Shouldering the burden of a fourth-place network's comeback dreams must be a psychically draining undertaking for even the most stable television producer, to say nothing of one who once sought refuge from TV's pressures by curling up with a call girl and a warm, homemade rock of cocaine. At this morning's media session for Aaron Sorkin's Studio 60 on the Sunset Strip, the series NBC hopes will help drag the net from the Nielsen basement to the foot of the stairs that it may one day use to climb out of that basement, the Peacock Messiah may have started to show the effects of that pressure with a Freudian crack, er, slip for the ages. Reports TV Week's blog from the TCAs:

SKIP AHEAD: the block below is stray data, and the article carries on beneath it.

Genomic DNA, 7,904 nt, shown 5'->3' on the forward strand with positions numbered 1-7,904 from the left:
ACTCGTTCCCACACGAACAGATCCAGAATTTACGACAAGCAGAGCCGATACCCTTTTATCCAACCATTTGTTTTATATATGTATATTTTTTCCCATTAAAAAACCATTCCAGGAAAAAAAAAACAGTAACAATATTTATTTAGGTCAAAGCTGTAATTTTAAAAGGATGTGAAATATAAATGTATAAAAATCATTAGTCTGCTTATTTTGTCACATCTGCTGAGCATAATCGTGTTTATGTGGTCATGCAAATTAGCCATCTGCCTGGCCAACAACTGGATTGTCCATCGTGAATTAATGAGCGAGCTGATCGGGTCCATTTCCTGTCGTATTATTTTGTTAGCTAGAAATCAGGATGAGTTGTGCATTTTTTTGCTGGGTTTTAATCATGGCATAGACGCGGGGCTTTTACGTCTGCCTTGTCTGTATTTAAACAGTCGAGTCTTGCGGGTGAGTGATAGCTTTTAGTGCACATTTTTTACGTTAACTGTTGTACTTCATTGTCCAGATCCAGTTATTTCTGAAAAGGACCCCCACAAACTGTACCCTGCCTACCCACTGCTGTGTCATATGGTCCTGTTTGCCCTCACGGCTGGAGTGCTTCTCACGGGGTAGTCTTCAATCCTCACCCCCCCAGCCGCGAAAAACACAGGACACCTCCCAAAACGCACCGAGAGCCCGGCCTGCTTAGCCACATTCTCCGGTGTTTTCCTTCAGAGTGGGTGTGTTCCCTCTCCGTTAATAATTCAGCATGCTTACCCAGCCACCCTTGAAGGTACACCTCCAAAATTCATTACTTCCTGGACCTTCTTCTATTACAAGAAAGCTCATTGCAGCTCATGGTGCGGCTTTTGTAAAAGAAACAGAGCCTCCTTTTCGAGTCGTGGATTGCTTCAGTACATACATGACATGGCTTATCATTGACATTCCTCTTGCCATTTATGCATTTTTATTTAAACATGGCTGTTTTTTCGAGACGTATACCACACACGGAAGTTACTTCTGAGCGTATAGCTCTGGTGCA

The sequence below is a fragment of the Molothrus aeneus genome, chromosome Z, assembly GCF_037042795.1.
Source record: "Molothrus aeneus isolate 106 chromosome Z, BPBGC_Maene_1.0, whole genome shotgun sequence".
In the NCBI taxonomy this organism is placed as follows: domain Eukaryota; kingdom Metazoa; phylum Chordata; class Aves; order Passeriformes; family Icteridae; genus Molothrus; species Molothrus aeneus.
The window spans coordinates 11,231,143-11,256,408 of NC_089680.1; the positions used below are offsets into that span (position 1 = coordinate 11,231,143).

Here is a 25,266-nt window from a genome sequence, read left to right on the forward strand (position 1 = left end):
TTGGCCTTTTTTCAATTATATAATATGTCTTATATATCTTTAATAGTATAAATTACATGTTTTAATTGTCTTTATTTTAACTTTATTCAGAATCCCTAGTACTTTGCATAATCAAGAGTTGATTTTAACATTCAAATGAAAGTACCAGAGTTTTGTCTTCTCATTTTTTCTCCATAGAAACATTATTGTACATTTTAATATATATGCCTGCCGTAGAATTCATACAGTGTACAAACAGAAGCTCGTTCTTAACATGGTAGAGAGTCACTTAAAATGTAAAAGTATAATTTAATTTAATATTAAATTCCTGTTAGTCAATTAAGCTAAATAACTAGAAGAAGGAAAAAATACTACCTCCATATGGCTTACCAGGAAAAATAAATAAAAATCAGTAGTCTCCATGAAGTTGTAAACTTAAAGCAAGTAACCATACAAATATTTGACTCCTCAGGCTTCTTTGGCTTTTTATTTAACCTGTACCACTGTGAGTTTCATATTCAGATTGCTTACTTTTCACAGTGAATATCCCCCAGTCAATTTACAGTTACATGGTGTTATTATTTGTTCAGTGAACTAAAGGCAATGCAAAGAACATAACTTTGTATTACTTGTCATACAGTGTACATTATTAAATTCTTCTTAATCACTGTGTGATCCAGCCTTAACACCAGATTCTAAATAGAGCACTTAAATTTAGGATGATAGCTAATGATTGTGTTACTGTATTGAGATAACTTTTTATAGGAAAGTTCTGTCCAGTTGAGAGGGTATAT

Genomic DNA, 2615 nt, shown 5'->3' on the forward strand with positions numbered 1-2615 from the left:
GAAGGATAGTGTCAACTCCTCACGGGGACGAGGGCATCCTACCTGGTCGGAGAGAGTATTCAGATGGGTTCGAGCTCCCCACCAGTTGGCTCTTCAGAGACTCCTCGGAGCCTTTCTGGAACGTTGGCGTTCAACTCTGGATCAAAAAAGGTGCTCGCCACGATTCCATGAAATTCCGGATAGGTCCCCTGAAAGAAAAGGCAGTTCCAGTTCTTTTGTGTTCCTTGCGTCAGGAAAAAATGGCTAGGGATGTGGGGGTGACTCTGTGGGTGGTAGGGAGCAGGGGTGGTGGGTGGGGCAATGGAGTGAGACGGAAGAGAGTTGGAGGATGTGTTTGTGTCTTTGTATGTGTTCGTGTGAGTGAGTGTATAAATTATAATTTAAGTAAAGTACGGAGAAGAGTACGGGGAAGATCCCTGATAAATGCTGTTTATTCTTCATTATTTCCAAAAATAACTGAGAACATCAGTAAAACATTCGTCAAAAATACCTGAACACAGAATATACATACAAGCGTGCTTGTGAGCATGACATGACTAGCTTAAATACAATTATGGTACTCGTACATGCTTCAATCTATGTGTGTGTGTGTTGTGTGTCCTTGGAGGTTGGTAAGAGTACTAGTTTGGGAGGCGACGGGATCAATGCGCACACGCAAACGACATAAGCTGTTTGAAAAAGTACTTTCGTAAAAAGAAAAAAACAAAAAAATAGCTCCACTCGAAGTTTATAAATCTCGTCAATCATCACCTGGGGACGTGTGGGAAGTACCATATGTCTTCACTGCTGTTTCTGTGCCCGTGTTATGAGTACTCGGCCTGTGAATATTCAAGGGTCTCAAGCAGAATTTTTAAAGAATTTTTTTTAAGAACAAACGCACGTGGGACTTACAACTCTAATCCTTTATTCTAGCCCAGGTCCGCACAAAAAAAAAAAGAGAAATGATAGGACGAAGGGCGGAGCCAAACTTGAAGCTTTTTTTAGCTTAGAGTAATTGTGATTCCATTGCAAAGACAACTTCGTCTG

Calling TV "a terrifically influential part of this country," Sorkin said mean-spirited and voyeuristic programming is like "bad crack in the school yard."
Immediately Sorkin had regrets on his choice of words—probably related to his very public past struggles with illicit pharmaceuticals.
"Why did I use that word?" he asked.
After the first wave of tittering from the assembled press subsided, a bemused Sorkin shrugged before continuing, "Now, I know that it's pretty funny that I just made an unconscious reference to my former substance abuse problem like that, so I might be a little preoccupied with the subject at the moment. But can I ask why the Washington Post sent that six-foot-tall crackpipe in the third row to interrogate me? That's just very unprofessional of them."